“I was in Iraq in ’03, and what I saw there crushed me,” former U.S. Army sergeant Ash Woolson told thousands of people last Sunday afternoon from a makeshift stage at the edge of the security perimeter around Chicago’s McCormick Place Convention Center, where the NATO summit was being held.
As the international meeting was getting underway that day, thousands marched for peace through the city’s downtown. They were led by contingents of U.S. veterans like Woolson organized by Iraq Veterans Against the War, 40 of whom eventually mounted the ad hoc stage, where they brought the symbolic and tangible purpose of the week’s protests into sharp focus by attempting to publicly return their service medals, including their Global War on Terror awards.
Just before Woolson lobbed his medals in the direction of the NATO gathering (the organizers had requested that an official accept them, but this was turned down), he added: “I don’t want us to suffer this again, and I don’t want our children to suffer this again, and so I’m giving these back!”
This was the largest organized medal return since April 1971, when more than 800 veterans deposited their medals on the steps of the U.S. Capitol to dramatically repudiate the Vietnam War. Like that event four decades ago, Sunday’s ceremony was moving and powerful. It crystallized in a clear but visceral way the realities of the wars in Iraq and Afghanistan. At the same time it spelled out the critical importance of undertaking deliberate and potentially risky resistance for healing and nonviolent change.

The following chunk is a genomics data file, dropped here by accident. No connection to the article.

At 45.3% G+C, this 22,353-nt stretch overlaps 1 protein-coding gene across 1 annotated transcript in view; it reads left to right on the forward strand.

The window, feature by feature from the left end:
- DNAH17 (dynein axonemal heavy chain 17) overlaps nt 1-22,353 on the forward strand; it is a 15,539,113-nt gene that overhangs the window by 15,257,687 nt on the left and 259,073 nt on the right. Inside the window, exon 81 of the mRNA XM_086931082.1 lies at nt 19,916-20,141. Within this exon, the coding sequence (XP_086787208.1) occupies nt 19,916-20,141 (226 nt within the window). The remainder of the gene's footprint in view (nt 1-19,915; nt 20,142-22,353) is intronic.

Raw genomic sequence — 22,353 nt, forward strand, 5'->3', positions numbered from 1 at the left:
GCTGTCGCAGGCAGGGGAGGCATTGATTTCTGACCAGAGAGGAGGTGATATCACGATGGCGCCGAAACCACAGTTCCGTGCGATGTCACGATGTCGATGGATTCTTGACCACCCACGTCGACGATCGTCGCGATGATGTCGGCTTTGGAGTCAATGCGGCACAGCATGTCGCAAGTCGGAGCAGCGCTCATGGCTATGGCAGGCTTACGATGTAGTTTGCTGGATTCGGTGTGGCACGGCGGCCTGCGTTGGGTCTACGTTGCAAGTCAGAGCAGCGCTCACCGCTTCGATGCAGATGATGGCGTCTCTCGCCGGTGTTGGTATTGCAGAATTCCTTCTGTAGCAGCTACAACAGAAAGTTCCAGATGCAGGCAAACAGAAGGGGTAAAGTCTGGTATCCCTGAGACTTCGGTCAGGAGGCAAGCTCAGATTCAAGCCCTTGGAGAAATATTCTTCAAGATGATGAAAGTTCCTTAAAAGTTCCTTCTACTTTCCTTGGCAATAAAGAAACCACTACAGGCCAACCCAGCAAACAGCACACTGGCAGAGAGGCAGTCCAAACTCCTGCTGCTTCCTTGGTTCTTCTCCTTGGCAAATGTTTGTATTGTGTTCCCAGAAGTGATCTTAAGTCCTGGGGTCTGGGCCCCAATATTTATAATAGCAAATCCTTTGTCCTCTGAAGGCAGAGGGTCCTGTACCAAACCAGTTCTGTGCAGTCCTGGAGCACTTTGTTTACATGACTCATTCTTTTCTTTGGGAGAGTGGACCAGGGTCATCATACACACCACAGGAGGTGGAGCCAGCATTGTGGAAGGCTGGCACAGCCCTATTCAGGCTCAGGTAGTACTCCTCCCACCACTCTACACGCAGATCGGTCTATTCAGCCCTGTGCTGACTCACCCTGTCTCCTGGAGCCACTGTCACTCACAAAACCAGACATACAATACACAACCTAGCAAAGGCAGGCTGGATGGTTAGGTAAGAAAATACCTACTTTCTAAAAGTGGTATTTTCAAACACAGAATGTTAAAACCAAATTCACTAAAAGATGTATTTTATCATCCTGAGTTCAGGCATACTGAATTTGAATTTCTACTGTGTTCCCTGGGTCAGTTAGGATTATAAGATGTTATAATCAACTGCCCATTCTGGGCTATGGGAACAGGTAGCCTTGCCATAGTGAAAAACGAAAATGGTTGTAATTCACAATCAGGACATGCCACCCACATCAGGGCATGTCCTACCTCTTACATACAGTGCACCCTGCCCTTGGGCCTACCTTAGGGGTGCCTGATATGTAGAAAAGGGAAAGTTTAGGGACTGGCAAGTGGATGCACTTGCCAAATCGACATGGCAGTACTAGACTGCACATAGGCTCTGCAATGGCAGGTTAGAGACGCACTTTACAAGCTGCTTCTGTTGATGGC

This riveting event could well have become the indelible image of this week’s NATO protest. Even more importantly, it might have prompted a renewed national focus on the realities and costs of the last dozen years of war-making.
So far, neither has happened. Although there was some media coverage of the medal return ceremony (including a piece on local television and extensive reporting on Democracy Now!), it was largely overshadowed by the clash between police and protesters that took place almost immediately after the vets exited the stage. The march permit expired and most of the thousands of marchers drifted away, but a couple of hundred people stayed put in the streets. Hundreds of police in riot gear then flooded into the area. As an Associated Press story reports:
Some of the most enduring images of the event were likely to be from the end — when a small group of demonstrators clashed with a line of police who tried to keep them from the lakeside convention center where President Barack Obama was hosting the gathering. The protesters tried to move east toward McCormick Place, with some hurling sticks and bottles at police. Officers responded by swinging their batons. The two sides were locked in a standoff for nearly two hours, with police blocking the protesters’ path and the crowd refusing to leave. Some protesters had blood streaming down their faces.
This description conveys little of the ferocity of the tense confrontation that erupted after the permit expired and a huge police contingent swarmed into the space, intent on pushing people out of the intersection and keeping them from moving toward the convention center. News accounts and video clips from the scene show that the police tactics were hugely confrontational and aggressive; the police attacked and pummeled many protesters. At the same time, video clips show objects being hurled at police officers, including a police barricade, and protesters pushing police. Both sides were confrontational, as this raw video indicates.
My spouse Cynthia and I brought our two-year-old daughter Leah to this march. (The coalition website said that this event would be “family friendly,” and we took it at its word.) We were one block from the stage, but left a couple of minutes before the permit expired because Leah was getting hungry and thirsty; it had been a long, hot day. As we walked north, a long phalanx of police officers in riot gear were trotting single file toward the intersection, where only a few minutes later they would be swinging batons at marchers unwilling to budge. Some would be bloodied; others arrested.